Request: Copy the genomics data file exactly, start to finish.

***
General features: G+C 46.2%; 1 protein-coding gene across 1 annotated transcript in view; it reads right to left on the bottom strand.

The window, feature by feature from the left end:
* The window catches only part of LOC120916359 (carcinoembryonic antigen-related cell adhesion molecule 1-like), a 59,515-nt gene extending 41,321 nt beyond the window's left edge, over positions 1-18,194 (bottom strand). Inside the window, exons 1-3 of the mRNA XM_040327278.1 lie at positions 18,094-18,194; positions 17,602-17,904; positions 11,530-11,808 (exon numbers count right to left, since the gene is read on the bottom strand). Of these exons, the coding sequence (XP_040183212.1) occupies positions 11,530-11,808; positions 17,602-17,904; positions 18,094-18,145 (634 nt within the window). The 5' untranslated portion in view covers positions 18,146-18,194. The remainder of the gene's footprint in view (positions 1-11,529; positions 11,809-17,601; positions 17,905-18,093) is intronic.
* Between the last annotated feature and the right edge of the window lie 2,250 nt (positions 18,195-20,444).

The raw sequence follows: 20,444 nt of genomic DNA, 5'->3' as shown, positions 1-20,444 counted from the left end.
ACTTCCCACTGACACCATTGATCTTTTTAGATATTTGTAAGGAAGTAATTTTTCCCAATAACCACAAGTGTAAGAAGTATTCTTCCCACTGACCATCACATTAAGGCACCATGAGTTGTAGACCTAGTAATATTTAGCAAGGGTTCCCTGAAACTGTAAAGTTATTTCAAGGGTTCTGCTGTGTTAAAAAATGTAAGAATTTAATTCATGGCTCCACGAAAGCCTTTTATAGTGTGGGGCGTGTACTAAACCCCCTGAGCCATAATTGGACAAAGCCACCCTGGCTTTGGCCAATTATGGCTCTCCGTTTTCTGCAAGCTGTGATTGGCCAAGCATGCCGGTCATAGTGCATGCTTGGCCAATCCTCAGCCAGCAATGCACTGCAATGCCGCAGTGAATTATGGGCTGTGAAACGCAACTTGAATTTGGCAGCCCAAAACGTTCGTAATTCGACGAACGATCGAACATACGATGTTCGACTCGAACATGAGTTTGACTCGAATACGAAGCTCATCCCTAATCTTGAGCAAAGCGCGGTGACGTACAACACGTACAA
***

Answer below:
General features: G+C 46.2%; 1 protein-coding gene across 1 annotated transcript in view; it reads right to left on the bottom strand.

The window, feature by feature from the left end:
* The window catches only part of LOC120916359 (carcinoembryonic antigen-related cell adhesion molecule 1-like), a 59,515-nt gene extending 41,321 nt beyond the window's left edge, over positions 1-18,194 (bottom strand). Inside the window, exons 1-3 of the mRNA XM_040327278.1 lie at positions 18,094-18,194; positions 17,602-17,904; positions 11,530-11,808 (exon numbers count right to left, since the gene is read on the bottom strand). Of these exons, the coding sequence (XP_040183212.1) occupies positions 11,530-11,808; positions 17,602-17,904; positions 18,094-18,145 (634 nt within the window). The 5' untranslated portion in view covers positions 18,146-18,194. The remainder of the gene's footprint in view (positions 1-11,529; positions 11,809-17,601; positions 17,905-18,093) is intronic.
* Between the last annotated feature and the right edge of the window lie 2,250 nt (positions 18,195-20,444).

The raw sequence follows: 20,444 nt of genomic DNA, 5'->3' as shown, positions 1-20,444 counted from the left end.
ACTTCCCACTGACACCATTGATCTTTTTAGATATTTGTAAGGAAGTAATTTTTCCCAATAACCACAAGTGTAAGAAGTATTCTTCCCACTGACCATCACATTAAGGCACCATGAGTTGTAGACCTAGTAATATTTAGCAAGGGTTCCCTGAAACTGTAAAGTTATTTCAAGGGTTCTGCTGTGTTAAAAAATGTAAGAATTTAATTCATGGCTCCACGAAAGCCTTTTATAGTGTGGGGCGTGTACTAAACCCCCTGAGCCATAATTGGACAAAGCCACCCTGGCTTTGGCCAATTATGGCTCTCCGTTTTCTGCAAGCTGTGATTGGCCAAGCATGCCGGTCATAGTGCATGCTTGGCCAATCCTCAGCCAGCAATGCACTGCAATGCCGCAGTGAATTATGGGCTGTGAAACGCAACTTGAATTTGGCAGCCCAAAACGTTCGTAATTCGACGAACGATCGAACATACGATGTTCGACTCGAACATGAGTTTGACTCGAATACGAAGCTCATCCCTAATCTTGAGCAAAGCGCGGTGACGTACAACACGTACAA